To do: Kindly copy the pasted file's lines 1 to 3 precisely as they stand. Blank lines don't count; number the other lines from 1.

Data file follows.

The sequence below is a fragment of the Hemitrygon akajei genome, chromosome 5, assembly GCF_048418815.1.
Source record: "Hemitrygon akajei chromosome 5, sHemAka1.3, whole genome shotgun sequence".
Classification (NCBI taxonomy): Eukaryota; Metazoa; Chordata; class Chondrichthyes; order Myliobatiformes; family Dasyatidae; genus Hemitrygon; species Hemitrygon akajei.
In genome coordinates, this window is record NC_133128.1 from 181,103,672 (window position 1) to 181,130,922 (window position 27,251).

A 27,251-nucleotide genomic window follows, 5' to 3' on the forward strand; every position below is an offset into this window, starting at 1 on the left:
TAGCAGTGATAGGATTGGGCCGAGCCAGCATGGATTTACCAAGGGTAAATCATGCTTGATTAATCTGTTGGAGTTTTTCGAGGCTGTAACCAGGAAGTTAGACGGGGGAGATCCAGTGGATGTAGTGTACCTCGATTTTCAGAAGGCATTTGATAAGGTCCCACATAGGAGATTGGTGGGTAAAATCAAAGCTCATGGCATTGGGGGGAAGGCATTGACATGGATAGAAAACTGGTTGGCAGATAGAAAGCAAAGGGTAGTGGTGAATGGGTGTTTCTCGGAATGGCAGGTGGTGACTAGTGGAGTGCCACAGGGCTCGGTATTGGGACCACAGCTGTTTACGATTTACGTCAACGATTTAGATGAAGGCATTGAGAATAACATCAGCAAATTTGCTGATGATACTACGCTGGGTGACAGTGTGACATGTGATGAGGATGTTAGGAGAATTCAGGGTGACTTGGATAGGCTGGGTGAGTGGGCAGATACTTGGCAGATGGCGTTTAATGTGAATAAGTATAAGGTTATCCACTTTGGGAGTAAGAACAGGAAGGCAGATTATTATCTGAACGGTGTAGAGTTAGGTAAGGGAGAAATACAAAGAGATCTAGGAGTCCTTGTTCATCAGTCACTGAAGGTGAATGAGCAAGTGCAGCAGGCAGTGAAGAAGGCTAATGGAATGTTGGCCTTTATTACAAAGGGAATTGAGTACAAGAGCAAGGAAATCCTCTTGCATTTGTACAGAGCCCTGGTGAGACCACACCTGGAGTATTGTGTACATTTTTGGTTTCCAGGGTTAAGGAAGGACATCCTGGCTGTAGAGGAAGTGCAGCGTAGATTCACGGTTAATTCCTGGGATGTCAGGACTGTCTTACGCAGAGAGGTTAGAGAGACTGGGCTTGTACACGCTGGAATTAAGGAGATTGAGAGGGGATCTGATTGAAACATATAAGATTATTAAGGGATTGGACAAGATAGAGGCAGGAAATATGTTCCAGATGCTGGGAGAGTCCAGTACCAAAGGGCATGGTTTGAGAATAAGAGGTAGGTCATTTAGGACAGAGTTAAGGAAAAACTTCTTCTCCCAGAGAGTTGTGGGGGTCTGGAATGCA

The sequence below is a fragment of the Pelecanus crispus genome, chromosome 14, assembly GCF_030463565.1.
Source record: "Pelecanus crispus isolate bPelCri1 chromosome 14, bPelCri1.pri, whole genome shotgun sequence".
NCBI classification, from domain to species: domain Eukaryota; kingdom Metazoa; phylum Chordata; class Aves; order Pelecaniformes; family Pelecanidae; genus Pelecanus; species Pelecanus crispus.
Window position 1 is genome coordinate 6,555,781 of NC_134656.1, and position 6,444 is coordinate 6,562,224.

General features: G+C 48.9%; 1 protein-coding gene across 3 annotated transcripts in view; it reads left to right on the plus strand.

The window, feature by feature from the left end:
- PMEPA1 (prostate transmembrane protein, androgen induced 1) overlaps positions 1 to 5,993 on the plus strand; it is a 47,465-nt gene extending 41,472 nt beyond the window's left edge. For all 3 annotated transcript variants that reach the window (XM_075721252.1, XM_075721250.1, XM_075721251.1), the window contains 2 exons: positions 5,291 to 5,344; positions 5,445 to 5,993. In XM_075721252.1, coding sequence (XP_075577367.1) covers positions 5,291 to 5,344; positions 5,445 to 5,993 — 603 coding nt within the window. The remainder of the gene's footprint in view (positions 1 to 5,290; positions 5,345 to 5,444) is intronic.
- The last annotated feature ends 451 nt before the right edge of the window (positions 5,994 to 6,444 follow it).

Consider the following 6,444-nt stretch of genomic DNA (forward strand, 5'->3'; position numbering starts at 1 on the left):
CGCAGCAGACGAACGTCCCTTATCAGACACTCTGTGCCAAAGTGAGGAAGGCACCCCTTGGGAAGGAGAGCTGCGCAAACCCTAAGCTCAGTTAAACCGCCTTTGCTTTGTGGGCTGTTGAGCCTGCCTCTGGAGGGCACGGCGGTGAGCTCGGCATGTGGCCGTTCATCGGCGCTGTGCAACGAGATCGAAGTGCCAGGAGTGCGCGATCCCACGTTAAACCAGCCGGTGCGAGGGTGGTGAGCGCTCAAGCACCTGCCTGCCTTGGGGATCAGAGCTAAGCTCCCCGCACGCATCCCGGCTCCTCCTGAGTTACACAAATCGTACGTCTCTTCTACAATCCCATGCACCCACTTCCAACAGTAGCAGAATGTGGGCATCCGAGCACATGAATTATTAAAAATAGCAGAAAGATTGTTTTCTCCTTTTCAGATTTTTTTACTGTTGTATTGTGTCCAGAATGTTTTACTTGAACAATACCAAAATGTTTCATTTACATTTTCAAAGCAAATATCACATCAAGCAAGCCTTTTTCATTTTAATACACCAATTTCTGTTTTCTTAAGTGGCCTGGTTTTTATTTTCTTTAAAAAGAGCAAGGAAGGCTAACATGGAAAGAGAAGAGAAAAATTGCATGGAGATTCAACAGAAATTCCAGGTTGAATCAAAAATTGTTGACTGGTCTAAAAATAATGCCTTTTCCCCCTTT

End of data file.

The sequence below is a fragment of the Hemitrygon akajei genome, chromosome 5, assembly GCF_048418815.1.
Source record: "Hemitrygon akajei chromosome 5, sHemAka1.3, whole genome shotgun sequence".
Classification (NCBI taxonomy): Eukaryota; Metazoa; Chordata; class Chondrichthyes; order Myliobatiformes; family Dasyatidae; genus Hemitrygon; species Hemitrygon akajei.